Arts & Culture

The Welcoming Committee: Benjamin Deaton and Anna Scott K. Masten

A pair of young gallerists brings the global art scene to the heart of Atlanta

A man and woman stand in an art gallery in front of a red and black painting


In their Atlanta gallery, Masten and Deaton pause beside the painting Latebloomer’s Last Call for Drinks at Fantasy II in Exile, 2021, by Jacob Todd Broussard.

While New York and Los Angeles have long been the epicenters of the contemporary American art trade, Atlanta is making a strong case for joining that list. One combined force shifting attentions south: Benjamin Deaton and Anna Scott K. Masten, who, just one year after opening Wolfgang Gallery in Atlanta’s West Midtown neighborhood, have attracted artists and collectors from those hubs and beyond. Located in a bright 3,800-square-foot space inside a century-old former lumber mill, Wolfgang counts among its roster of rising stars the Richmond-based, Yale MFA painting grad Jacob Todd Broussard and the Brooklyn figurative painter Jay Miriam.

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Much of Wolfgang’s early success has resulted not only from its emphasis on cutting-edge artists, but also from its charismatic young owners, who met on the job in Atlanta’s gallery scene. They are a study in opposites: Masten grew up learning from her father, a former Atlanta art dealer, and is now a risk-taker with a vivacious edge. “I could talk to a brick wall,” she admits. Deaton, a native of LaGrange, Georgia, with a background in photography, has a gentle Southern drawl and a laid-back demeanor.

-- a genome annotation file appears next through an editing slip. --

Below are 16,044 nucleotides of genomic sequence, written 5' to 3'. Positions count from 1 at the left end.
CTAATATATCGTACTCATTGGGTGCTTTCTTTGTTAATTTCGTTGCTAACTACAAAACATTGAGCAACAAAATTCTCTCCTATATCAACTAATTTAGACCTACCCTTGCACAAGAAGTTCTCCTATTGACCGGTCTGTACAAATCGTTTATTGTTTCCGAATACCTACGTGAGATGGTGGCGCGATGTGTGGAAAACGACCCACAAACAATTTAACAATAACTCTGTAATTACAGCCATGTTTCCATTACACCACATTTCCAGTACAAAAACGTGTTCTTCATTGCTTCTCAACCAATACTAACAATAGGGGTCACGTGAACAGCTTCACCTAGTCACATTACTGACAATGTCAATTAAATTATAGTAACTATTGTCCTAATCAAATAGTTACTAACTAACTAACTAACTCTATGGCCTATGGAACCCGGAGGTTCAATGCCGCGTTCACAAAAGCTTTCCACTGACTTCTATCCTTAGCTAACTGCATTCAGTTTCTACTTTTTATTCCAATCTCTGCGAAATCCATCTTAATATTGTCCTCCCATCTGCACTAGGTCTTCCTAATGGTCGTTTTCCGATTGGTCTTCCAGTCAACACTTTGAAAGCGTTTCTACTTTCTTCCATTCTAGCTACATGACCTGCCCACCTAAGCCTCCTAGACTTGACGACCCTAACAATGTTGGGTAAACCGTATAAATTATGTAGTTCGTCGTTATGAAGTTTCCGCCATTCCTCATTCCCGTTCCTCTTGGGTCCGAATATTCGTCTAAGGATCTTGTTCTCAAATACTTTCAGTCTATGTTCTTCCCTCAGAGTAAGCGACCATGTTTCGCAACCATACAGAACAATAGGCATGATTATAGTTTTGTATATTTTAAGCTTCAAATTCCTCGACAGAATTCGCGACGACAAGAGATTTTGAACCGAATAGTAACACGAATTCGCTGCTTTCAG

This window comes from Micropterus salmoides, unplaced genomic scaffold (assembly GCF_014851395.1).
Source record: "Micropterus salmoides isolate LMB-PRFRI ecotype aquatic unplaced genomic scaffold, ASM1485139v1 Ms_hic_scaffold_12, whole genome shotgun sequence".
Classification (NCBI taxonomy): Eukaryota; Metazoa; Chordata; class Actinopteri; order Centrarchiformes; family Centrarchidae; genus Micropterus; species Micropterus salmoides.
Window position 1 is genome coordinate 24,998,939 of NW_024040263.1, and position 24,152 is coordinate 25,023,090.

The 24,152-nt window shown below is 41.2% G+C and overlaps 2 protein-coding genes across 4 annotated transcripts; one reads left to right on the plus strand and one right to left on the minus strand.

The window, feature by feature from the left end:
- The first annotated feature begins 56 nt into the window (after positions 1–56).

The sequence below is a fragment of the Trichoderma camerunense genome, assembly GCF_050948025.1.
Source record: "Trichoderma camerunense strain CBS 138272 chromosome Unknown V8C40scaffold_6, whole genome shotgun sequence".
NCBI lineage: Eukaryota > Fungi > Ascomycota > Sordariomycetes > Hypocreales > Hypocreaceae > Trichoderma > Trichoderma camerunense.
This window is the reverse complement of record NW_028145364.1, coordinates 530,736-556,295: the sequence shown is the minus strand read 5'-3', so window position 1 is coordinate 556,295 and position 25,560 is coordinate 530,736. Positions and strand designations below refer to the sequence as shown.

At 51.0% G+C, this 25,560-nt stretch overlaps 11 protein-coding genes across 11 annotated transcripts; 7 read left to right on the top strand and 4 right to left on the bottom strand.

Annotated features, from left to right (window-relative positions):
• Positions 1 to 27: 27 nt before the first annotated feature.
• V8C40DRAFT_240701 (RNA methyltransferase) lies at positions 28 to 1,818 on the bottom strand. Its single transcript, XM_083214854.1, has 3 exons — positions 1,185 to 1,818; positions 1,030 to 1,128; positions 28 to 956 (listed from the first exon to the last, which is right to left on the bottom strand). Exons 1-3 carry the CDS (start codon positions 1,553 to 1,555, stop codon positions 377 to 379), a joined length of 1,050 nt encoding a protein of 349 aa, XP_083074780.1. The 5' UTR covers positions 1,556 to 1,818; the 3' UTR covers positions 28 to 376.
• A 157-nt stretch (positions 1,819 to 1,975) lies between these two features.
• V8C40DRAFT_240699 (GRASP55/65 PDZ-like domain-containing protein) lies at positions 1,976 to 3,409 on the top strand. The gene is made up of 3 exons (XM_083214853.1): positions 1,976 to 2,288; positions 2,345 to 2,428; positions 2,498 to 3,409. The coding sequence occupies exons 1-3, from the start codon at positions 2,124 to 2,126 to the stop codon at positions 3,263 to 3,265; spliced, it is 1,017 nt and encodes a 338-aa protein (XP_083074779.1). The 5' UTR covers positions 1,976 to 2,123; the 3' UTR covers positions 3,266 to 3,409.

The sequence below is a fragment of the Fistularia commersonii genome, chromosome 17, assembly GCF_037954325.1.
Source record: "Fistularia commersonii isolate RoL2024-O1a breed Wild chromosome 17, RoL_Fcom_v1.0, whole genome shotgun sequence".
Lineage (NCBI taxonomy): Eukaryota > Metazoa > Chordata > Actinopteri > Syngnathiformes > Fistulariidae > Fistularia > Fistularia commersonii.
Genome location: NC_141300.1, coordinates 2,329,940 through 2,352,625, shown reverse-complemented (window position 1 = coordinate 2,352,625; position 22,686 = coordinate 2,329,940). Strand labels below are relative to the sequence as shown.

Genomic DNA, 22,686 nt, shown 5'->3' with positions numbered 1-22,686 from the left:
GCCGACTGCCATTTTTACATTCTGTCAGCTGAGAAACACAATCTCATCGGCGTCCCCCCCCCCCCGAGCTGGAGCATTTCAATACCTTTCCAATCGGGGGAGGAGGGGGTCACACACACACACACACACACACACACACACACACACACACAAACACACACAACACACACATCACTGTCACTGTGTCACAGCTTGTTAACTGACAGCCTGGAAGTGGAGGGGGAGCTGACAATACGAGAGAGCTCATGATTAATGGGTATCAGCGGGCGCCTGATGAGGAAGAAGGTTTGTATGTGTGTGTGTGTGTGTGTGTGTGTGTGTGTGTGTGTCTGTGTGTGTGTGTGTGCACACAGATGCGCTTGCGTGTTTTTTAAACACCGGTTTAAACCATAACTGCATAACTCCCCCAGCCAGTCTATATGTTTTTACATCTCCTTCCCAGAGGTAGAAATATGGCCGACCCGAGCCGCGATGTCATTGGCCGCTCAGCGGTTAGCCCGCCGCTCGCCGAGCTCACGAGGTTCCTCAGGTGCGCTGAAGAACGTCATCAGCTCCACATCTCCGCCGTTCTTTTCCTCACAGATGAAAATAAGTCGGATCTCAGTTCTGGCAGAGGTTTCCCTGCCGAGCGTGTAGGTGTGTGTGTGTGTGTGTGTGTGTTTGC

But they share a warm sense of hospitality: “We interact with everyone as if they’re our family,” Deaton says. When a visiting artist exhibits with Wolfgang, the pair compiles a care package—snacks, passes to the High Museum, a bottle of wine—and invites them to offer tours of their shows and give lectures, allowing space for audiences to connect more deeply with each creator.

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“Their vibe is to not be pretentious or bring an air of inaccessibility,” says the Atlanta multimedia artist Lloyd Benjamin, who has shown his paintings and sculptures at Wolfgang several times. He says he admires the ways Masten and Deaton bolster their artists’ careers by fostering connections with galleries outside Atlanta, such as Sargent’s Daughters in New York and Los Angeles.

This spring, they’ll welcome the British painter Stephen Thorpe, whose work situates Audubon-inspired birds—roseate spoonbills, egrets—inside jewel-toned rooms adorned with depictions of Oriental rugs. The works marry nature and culture, serendipity and refinement—a fitting match for Wolfgang’s own juxtapositions.

Read more about the South’s new slate of artists, curators, preservationists, movers, and makers in Art’s Rising Vanguard.